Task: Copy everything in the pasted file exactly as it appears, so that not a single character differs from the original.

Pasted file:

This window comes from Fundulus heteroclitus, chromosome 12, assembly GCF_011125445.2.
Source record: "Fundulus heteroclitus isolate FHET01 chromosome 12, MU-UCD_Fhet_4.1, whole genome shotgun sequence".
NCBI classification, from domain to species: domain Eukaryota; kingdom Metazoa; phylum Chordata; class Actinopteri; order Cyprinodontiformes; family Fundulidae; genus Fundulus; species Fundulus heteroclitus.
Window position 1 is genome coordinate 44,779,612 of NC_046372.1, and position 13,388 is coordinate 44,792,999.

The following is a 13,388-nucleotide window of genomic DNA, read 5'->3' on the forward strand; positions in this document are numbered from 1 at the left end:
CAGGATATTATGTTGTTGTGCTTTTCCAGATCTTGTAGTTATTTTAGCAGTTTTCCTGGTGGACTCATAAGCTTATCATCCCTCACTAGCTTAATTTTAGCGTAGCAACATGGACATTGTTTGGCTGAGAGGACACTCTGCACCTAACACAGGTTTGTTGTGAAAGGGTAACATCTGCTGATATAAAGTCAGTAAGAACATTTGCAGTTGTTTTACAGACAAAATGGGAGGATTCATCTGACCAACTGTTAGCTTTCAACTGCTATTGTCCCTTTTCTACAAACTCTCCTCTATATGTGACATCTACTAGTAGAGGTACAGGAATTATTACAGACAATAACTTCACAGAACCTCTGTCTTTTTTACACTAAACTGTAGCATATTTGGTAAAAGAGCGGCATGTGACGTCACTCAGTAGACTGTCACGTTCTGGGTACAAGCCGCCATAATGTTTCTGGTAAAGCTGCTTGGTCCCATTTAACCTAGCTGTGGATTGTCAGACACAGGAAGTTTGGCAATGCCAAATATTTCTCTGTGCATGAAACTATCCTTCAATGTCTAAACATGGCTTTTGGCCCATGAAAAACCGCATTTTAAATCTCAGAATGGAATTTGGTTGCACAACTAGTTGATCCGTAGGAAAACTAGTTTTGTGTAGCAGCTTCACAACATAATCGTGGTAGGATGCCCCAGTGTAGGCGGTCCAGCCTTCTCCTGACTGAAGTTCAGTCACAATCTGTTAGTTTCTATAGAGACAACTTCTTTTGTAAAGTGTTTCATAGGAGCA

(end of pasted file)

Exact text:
This window comes from Fundulus heteroclitus, chromosome 12, assembly GCF_011125445.2.
Source record: "Fundulus heteroclitus isolate FHET01 chromosome 12, MU-UCD_Fhet_4.1, whole genome shotgun sequence".
NCBI classification, from domain to species: domain Eukaryota; kingdom Metazoa; phylum Chordata; class Actinopteri; order Cyprinodontiformes; family Fundulidae; genus Fundulus; species Fundulus heteroclitus.
Window position 1 is genome coordinate 44,779,612 of NC_046372.1, and position 13,388 is coordinate 44,792,999.

The following is a 13,388-nucleotide window of genomic DNA, read 5'->3' on the forward strand; positions in this document are numbered from 1 at the left end:
CAGGATATTATGTTGTTGTGCTTTTCCAGATCTTGTAGTTATTTTAGCAGTTTTCCTGGTGGACTCATAAGCTTATCATCCCTCACTAGCTTAATTTTAGCGTAGCAACATGGACATTGTTTGGCTGAGAGGACACTCTGCACCTAACACAGGTTTGTTGTGAAAGGGTAACATCTGCTGATATAAAGTCAGTAAGAACATTTGCAGTTGTTTTACAGACAAAATGGGAGGATTCATCTGACCAACTGTTAGCTTTCAACTGCTATTGTCCCTTTTCTACAAACTCTCCTCTATATGTGACATCTACTAGTAGAGGTACAGGAATTATTACAGACAATAACTTCACAGAACCTCTGTCTTTTTTACACTAAACTGTAGCATATTTGGTAAAAGAGCGGCATGTGACGTCACTCAGTAGACTGTCACGTTCTGGGTACAAGCCGCCATAATGTTTCTGGTAAAGCTGCTTGGTCCCATTTAACCTAGCTGTGGATTGTCAGACACAGGAAGTTTGGCAATGCCAAATATTTCTCTGTGCATGAAACTATCCTTCAATGTCTAAACATGGCTTTTGGCCCATGAAAAACCGCATTTTAAATCTCAGAATGGAATTTGGTTGCACAACTAGTTGATCCGTAGGAAAACTAGTTTTGTGTAGCAGCTTCACAACATAATCGTGGTAGGATGCCCCAGTGTAGGCGGTCCAGCCTTCTCCTGACTGAAGTTCAGTCACAATCTGTTAGTTTCTATAGAGACAACTTCTTTTGTAAAGTGTTTCATAGGAGCA